Arriving in Ashton I stopped at a petrol station and purchased 2 Red Bulls (poured them in to a water bottle) hoping they would help with the sleep monsters who were sure to come looking for me during the night.
The route out of Ashton to the steel bridge that crosses the Breede river was tricky to navigate the last time we rode though here so this time I paid special attention to what I was doing. It was difficult again! I figured out why, the narrative and the map are wrong. Even so, save for one dog who chased me with the intent on ravaging me I had an easy, fast, uneventful ride to McGregor. It was a beautiful windless night with a full moon in a cloudless sky. It was one of those nights when you feel like you could ride forever.
Arriving at McGregor Country House I found out that fellow rider and friend Gerrit Pretorius was there and I popped my head around the door of his room and had a brief chat before sitting down to a 3 course meal - no Weet-Bix this time.
At 22:30 with a bloated belly I headed off to Kasra a mere 25 kilometres away. After cleanly negotiating the portage through Coeniesrivier I arrived @ Kasra at 1am. It is a really nasty time to arrive anywhere - not for me but for the hosts. Even so they were waiting up for me and topped me up with bread and butternut soup. Thus fortified I headed off to tackle the walk up trappieskraal. Clouds were starting to roll over the mountains ahead and I hoped they wouldn't obscure the moon and ruin my perfect night.
After a long stomp up the mountain I rode around the endless wheat fields before dropping off the mountains. The long descent left me a bit cold so I stopped and made a quick cup of tea. At Kasra they filled one of my bottles with a mixture of water, milk and sugar. I simply heated it up, popped in a tea bag and voila! Climbing up the last nek before the road drops down toward brandvlei the sleep monsters returned. I rode over the nek and halfway down the other side before concluding it would be safer to have a roadside nap - I didn't want to fall off my bike. I was going to keep my Red Bulls for later. I dragged my bike into the bush, set my alarm for 30 minutes and fell asleep. I woke up, set the alarm for another half hour and slept some more.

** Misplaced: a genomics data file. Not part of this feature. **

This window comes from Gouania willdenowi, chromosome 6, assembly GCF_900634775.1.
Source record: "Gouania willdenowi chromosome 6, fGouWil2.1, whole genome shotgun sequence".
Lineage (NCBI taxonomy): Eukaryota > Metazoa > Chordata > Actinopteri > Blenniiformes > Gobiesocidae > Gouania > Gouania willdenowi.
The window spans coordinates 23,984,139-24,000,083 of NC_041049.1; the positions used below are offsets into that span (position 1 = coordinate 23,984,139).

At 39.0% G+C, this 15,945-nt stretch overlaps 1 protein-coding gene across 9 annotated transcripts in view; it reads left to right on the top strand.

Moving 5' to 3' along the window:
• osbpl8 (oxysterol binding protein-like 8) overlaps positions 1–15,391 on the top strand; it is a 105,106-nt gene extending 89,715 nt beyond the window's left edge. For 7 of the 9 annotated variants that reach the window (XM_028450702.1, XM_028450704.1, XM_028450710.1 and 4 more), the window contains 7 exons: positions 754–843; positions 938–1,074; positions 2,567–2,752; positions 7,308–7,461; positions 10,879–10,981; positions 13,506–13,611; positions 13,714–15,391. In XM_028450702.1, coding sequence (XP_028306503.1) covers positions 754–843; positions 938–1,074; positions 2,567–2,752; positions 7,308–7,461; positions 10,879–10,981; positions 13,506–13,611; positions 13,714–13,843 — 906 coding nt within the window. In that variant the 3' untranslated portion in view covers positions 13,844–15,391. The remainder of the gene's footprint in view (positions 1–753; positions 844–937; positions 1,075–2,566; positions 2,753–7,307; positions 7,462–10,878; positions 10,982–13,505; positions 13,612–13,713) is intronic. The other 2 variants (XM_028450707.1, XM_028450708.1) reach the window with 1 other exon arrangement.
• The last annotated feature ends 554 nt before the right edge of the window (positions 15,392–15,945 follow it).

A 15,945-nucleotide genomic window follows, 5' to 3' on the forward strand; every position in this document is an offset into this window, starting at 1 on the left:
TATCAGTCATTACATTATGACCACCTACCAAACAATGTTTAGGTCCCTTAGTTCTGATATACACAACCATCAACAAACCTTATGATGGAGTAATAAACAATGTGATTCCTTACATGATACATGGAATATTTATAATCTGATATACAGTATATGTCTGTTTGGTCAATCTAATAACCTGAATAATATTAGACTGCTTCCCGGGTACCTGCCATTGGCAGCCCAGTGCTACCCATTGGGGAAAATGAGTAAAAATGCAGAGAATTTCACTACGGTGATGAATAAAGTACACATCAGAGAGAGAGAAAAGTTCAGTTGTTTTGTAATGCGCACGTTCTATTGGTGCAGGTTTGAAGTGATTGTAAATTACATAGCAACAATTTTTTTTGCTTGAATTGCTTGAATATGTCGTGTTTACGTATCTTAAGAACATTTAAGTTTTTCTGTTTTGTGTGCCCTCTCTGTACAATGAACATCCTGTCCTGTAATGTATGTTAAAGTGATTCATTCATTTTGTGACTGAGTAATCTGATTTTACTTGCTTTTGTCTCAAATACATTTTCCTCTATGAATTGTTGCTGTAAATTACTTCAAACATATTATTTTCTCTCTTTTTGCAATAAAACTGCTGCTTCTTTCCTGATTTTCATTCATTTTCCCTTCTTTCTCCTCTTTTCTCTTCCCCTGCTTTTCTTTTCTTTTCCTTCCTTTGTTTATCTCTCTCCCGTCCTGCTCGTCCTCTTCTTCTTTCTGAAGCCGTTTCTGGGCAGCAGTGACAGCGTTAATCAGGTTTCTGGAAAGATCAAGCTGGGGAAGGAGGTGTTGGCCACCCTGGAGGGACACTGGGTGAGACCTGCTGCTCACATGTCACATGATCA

Hauling my body and bike out of the bushes I noticed how cold it had become. Unaccustomed to road side sleeping I had made the mistake of stopping on a downhill. As I rode off the chill of a fast descent made my teeth chatter so much I expected to see bits of tooth enamel flying out my mouth. Added to that, I was shivering so much that I couldn't hold the bike in a straight line. The absurdity of it made me chuckle which just made the situation all the more absurd. I was desperate to find a steep hill to climb so I could warm up.
The climb up to the road that runs above Brandvlei and through the prison did a good job of warming me and I was able to shed a few layers. I rode on for a few more minutes and noticed a car climbing up the hill behind me. It was Justin Bouer and his family. They were on their way to Mossel Bay and on the off chance of seeing me had taken the route past Brandvlei. Tracking me on their ipad made the job a little easier. From the tar road they had spotted me riding up against the mountain and made a quick detour. A hot mug of coffee and a danish pastry went down well. It was really good to see them. I rode off feeling good. It was a gorgeous wind free morning and I made good time through the prison and on to Trouthaven. I was a bit tired having been on the road for over 24 hours and had to walk the last few climbs. My achilles and shin were starting to hurt again so I was taking it easy.